Monday, May 24, 2010

Solarte: Our Panamian Home

Most students' friends and family get different images in mind when reading the update, "Students are in Panama this week..."

While most envision the Panama Canal (which is actually about 12 hours away by bus) and/or the commercialism that it brings, they would be surprised to learn about the beauty of both the scenery and the culture in Solarte (pictured right) where Costa Rica Outward Bound students stay.

Just 20 miles south of the Costa Rican border lies the Archipelago of Bocas del Toro, Panama, a cluster of six principal islands that forms a province on the Caribbean Sea. It is famous for its luscious palm forests spreading over the islands, an extensive coral reef system that is a snorkeler's playground, and beautiful clear water full of tropical fish. One of these islands, Isla Solarte, is the destination for all Costa Rica Outward Bound courses that involve a SCUBA portion, including all semester courses (Water & Wave, Tri-Country, and Leadership) summer courses.

The Archipelago of Bocas del Toro was originally discovered in 1502 by Christopher Columbus and became an often-visited spot by pirates during the 17th century. On their underwater dives or in their rainforest hikes, many Costa Rica Outward Bound students hope to find buried treasure that is rumored to still be hidden in the area.

Solarte's defining geographical feature is Hospital Point, so named after the hospital built there in the 1900s by the United Fruit company to quarantine yellow fever and malaria patients. The hospital was abandoned in the 1920s when the United Fruit company shut down operations on Solarte due to a plague that knocked out most of the banana plants. Much of the snorkeling done by Costa Rica Outward Bound students takes place around this point.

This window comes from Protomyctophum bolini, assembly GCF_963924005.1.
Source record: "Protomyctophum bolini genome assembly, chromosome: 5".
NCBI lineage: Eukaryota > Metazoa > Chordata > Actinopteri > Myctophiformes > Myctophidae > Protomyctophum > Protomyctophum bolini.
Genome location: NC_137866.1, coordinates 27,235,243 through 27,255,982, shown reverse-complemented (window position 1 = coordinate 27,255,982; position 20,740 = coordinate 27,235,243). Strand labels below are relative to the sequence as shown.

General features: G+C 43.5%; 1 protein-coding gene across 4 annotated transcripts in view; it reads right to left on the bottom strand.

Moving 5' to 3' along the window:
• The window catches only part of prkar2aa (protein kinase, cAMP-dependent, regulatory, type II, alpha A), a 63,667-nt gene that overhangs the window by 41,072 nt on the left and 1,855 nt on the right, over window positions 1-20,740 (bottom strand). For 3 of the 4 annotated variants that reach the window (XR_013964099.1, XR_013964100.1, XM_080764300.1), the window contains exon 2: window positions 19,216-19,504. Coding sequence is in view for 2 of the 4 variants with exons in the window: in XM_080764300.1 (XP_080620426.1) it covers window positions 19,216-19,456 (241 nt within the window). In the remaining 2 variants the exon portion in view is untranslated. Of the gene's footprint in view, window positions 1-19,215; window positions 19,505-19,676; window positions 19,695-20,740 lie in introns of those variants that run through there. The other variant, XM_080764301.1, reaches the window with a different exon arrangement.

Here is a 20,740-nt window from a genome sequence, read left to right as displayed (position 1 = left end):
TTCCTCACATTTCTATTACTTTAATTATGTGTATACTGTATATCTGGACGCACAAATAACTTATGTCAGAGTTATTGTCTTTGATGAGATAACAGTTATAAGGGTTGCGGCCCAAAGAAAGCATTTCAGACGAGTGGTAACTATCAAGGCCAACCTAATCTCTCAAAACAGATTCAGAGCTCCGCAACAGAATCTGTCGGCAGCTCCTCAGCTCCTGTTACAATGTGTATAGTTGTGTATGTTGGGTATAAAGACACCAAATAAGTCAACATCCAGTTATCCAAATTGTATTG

Students arrive on Solarte via water taxis (taxis marinos) and are immediately greeted with a view of palm trees, greenery, and clear water. Houses nearby are made from boards of wood, often with thatched roofs. Solarte also has a simple structure which serves as the community's church and a small school right behind the rancho where Costa Rica Outward Bound students stay. The nearby field serves as a soccer field, and in between scuba dives students have ample opportunity to join in futbol, especially in the evening. During the day, the temperature is very warm, and when it is windy it can get very windy. In order to escape the sun's intense rays, students turn to Duckies, inflatable kayaks that provide a wonderful way to get a closer look at the crystal clear Caribbean waters.

Costa Rica Outward Bound students have been visiting this island populated with indigenous tribes for over seven years, and are always looking for ways to give back to the community. In fact, Leader's Challenge of Colorado did a major service project in March 2009 when they installed working toilets for the Guaymi tribe. (Read about it here.)

Every year we explore new places to go with students, new outdoor activities, and new service projects. And because of our last Panamanian reconnaissance mission, we have recently added a plethora of courses and activities in Panama including: Panamanian Kayaking Adventure, Volcano Exploration and Panama Adventure, Outward Bound USA's sea kayaking phase of their semester course, and our Girl Scouts Underwater Explorers course.

Read more blogs about Panama: Panama: Undiscovered Territory, Panama: Lionfish Invasion, Busy in Panama, Leadership Semester SCUBA in Panama, SCUBA in Panama

Article donated by former Communications Director, Kathleen Sullivan.

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